Albany's population reaches 1,128. ** Chapmen (peddlars) are required to be licensed before trading from town to town. ** Jacobus Van den Bogert donates two pieces of land to Poughkeepsie village, with the proviso they be used for a church and a courthouse. ** The approximate date farmer Marinus Roelofse Van Vleckeren dies in Fishkill, in his mid-forties (exact dates unknown).

© 2011 David Minor / Eagles Byte

Wednesday, December 7, 2011


Lots to say! Here we go…

1. This Thursday, December 8th, will be our next Save Our Seaport meeting. We will meet at 6:30pm in Room 1 at St. Margaret’s.

St. Margaret’s is located at 49 Fulton Street (Map). As always, if you’re lost or need more information, you can email us at or call us at (347)6-PIER16.

2. This past Saturday, we had our first day back at the Museum for winter maintenance. Everybody accomplished so much and had so much fun, that they have scheduled more of the same for the next two weekends! Volunteer Coordinator Beth Childs sent out the following:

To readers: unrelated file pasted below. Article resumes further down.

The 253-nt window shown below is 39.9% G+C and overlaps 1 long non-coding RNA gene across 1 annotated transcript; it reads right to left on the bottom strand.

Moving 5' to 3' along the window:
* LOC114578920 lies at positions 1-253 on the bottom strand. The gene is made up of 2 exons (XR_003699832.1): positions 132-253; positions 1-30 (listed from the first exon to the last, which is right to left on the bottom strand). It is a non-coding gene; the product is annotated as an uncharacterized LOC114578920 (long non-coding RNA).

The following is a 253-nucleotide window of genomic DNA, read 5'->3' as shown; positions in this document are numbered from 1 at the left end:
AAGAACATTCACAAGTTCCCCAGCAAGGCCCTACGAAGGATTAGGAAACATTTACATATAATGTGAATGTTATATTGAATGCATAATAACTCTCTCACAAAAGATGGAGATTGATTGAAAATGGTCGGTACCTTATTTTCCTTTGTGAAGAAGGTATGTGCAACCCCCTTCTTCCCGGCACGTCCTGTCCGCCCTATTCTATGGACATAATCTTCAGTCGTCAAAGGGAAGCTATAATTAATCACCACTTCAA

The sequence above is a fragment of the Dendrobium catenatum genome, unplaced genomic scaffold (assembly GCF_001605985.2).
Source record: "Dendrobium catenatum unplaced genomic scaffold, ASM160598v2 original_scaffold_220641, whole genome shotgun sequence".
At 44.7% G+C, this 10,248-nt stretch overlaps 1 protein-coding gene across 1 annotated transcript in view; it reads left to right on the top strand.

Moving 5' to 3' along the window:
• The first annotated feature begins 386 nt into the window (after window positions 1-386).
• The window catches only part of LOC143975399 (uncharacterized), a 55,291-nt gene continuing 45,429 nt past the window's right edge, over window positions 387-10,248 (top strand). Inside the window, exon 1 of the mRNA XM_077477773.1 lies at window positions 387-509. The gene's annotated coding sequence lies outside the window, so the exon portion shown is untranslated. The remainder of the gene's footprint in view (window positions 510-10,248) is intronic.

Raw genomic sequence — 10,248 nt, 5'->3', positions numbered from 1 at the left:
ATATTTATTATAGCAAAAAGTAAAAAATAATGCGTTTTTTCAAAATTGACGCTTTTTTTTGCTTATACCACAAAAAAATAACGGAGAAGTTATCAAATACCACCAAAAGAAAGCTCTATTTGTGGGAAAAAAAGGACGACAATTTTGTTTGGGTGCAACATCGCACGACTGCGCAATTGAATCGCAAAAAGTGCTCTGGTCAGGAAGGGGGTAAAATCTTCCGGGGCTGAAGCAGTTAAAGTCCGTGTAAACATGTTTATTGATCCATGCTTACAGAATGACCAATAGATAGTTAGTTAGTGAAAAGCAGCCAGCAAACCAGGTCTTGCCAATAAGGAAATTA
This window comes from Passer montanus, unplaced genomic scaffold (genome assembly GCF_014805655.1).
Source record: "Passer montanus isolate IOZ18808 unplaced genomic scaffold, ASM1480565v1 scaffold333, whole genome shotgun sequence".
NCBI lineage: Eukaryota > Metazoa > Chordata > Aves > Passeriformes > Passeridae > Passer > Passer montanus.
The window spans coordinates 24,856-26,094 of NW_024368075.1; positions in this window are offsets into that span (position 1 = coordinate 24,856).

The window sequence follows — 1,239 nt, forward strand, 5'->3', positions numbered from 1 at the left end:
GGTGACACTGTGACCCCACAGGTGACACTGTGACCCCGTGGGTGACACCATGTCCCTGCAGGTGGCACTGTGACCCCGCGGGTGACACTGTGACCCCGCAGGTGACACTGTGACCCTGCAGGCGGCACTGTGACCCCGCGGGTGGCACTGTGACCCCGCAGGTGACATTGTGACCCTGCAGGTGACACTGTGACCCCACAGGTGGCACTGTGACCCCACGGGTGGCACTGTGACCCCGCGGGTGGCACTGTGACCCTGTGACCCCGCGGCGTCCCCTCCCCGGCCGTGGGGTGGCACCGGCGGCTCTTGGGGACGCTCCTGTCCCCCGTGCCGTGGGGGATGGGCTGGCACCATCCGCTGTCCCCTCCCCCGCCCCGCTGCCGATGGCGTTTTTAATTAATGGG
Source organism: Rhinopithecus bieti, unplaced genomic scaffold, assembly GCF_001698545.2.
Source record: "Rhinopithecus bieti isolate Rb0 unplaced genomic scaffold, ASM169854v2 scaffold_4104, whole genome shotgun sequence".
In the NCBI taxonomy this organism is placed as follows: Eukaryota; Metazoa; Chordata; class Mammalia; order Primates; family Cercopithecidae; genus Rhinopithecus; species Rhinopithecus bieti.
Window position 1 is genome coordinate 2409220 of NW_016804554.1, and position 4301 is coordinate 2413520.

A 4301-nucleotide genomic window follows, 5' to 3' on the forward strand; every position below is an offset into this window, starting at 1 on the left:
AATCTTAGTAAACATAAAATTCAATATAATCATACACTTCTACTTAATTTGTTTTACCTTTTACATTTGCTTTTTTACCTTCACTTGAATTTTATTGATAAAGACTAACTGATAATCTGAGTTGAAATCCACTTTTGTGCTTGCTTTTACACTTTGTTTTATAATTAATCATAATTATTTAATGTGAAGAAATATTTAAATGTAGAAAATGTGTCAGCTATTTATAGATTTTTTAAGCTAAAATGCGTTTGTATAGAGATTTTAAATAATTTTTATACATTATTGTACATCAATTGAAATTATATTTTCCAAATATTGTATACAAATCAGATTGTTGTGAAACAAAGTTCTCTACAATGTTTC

Thanks for all your hard work yesterday! We got so much accomplished – cleaning, re-organizing, assessing needs, etc., that we’ve decided to have Museum Volunteer Work Days for the next two Saturdays! Woohoo!!
We will muster in time to begin work promptly at 0900 on Saturday, December 10 AND Saturday, December 17 in front of the work barge. For now, please RSVP your availability ONLY for Saturday, December 10. I’ll ask again for the following week.
We need you and appreciate all you are doing for the vessels and for the Museum. Don’t forget to RSVP for Dec. 10.

This is important: If you did not receive the above email from Beth, and you are, or would like to be, a volunteer, please email Beth That is also the address to use to RSVP for next Saturday.

Wednesday, November 30, 2011


Lots of news today! Here goes…

1. Here is a message from Waterfront Director Jonathan Boulware, with news about Lettie G. Howard, Pioneer, and volunteering:

Hello All,

Here are some updates from the Waterfront at South Street Seaport Museum.

Getting Pioneer Ready to Sail: An Important Donation